Home Books What do you do when you complete your reading goal for the year? You keep reading.

What do you do when you complete your reading goal for the year? You keep reading.

by Carly-Ann

Oh, hi there. Don’t mind me. I’m just clearing off the cobwebs in this space.

How are you? What’s new? Where’ve you been? (Please say home.) What’s keeping you occupied? What is your great pandemic discovery?

So, if you remember seventeen years ago to January, you may recall that I had one single solitary goal this year. (In truth, I had a few more than that, but there was only one that I actually got around to sharing here.) That goal was to read less.

Read less? What?

I know, I know. But I had something in mind. Here’s a good summary of what I where I was coming from at the time.

At the beginning of 2019, I made a decision to be selective about what I was consuming when it came to the podcasts I listened to. I used to listen to anything and everything. People would tell me their favourite podcast and I would immediately subscribe. My podcast app contained downloaded episodes that spanned every popular topic you could imagine – and only a fraction of them were even remotely of interest to me. But I listened to them anyway. It was entertaining, sure, but it was also a total waste of my time. I’m bringing this vibe to my reading year now as well. At the same time, I intend to be more selective about what I’m reading and even more willing to put a book down when it isn’t working for me.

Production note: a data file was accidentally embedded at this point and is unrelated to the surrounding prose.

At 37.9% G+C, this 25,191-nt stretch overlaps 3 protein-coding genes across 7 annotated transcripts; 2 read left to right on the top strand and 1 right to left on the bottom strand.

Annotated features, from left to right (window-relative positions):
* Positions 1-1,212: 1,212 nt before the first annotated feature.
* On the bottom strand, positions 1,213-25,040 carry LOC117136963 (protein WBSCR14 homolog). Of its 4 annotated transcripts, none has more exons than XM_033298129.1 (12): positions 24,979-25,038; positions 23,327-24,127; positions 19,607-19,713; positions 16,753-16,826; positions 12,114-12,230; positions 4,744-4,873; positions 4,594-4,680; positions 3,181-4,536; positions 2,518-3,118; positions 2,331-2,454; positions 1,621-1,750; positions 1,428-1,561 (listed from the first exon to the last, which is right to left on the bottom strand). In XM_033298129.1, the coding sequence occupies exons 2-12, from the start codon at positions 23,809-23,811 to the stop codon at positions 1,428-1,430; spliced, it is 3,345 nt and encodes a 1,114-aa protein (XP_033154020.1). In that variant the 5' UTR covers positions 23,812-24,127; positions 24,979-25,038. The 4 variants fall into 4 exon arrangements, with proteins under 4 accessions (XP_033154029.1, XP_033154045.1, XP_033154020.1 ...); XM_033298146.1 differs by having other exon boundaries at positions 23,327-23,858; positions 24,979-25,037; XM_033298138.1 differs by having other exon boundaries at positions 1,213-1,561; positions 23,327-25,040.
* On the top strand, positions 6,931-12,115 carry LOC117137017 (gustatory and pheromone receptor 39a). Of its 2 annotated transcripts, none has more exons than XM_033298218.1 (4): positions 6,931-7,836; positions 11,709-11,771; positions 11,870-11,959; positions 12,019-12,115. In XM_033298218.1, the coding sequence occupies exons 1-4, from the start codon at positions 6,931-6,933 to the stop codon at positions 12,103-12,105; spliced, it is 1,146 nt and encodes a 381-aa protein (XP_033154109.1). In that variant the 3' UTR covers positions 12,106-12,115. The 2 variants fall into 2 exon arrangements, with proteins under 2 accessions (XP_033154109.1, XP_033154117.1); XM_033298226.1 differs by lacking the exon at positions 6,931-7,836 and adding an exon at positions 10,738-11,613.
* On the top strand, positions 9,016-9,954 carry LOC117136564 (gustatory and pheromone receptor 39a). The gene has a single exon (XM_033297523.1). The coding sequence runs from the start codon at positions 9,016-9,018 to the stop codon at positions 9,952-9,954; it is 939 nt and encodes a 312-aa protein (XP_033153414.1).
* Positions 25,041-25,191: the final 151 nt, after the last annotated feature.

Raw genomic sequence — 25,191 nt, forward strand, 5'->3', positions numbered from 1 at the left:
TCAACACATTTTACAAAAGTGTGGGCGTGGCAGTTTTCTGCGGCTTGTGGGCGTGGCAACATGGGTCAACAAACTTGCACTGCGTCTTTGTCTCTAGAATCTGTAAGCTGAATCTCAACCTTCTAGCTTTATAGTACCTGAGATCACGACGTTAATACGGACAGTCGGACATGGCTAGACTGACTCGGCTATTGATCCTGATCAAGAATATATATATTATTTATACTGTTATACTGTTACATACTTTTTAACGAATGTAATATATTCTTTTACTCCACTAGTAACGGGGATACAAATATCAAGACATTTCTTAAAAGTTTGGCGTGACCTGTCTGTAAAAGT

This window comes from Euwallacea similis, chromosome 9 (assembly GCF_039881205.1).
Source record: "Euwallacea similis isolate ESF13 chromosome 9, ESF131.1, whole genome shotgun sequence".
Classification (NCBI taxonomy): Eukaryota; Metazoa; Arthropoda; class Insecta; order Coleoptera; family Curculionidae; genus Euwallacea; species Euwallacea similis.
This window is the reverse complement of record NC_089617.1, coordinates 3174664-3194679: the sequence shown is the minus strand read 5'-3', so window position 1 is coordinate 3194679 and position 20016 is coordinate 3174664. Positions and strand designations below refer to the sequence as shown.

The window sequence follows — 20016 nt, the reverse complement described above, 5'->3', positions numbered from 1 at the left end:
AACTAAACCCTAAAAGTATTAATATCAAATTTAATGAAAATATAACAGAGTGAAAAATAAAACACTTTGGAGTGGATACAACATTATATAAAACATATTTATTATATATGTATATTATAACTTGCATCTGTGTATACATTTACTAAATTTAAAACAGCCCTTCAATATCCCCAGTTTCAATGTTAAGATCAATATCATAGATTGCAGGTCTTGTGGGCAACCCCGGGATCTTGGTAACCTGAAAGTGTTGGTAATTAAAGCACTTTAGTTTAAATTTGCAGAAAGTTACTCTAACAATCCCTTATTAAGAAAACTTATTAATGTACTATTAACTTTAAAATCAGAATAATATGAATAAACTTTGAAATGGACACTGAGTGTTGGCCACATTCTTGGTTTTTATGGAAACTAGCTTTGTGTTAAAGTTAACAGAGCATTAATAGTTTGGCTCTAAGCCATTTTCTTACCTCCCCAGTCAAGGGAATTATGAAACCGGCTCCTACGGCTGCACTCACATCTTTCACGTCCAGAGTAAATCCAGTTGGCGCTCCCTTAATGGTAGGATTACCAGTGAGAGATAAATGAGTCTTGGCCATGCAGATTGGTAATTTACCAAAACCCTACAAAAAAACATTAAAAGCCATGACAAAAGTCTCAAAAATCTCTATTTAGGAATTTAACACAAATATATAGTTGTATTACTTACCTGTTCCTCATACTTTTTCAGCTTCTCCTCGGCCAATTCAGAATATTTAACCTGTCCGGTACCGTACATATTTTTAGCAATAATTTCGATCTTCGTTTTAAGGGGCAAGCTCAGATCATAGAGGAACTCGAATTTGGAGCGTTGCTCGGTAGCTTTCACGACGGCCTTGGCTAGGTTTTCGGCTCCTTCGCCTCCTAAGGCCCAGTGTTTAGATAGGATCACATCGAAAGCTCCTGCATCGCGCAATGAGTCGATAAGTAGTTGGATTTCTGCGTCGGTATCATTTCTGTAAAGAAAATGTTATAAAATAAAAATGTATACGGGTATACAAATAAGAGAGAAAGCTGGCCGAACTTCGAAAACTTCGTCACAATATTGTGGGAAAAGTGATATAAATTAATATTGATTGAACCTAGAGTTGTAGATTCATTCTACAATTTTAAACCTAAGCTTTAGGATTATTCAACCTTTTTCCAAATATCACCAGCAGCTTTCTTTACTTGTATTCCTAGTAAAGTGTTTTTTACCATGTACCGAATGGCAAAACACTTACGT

So, yeah. I was going to read less in 2020.


You can imagine how that turned out.

Of course, the pandemic hit and we were all told to stay home and who am I to argue? I am the ultimate introvert and I already love being at home. I volunteer as tribute.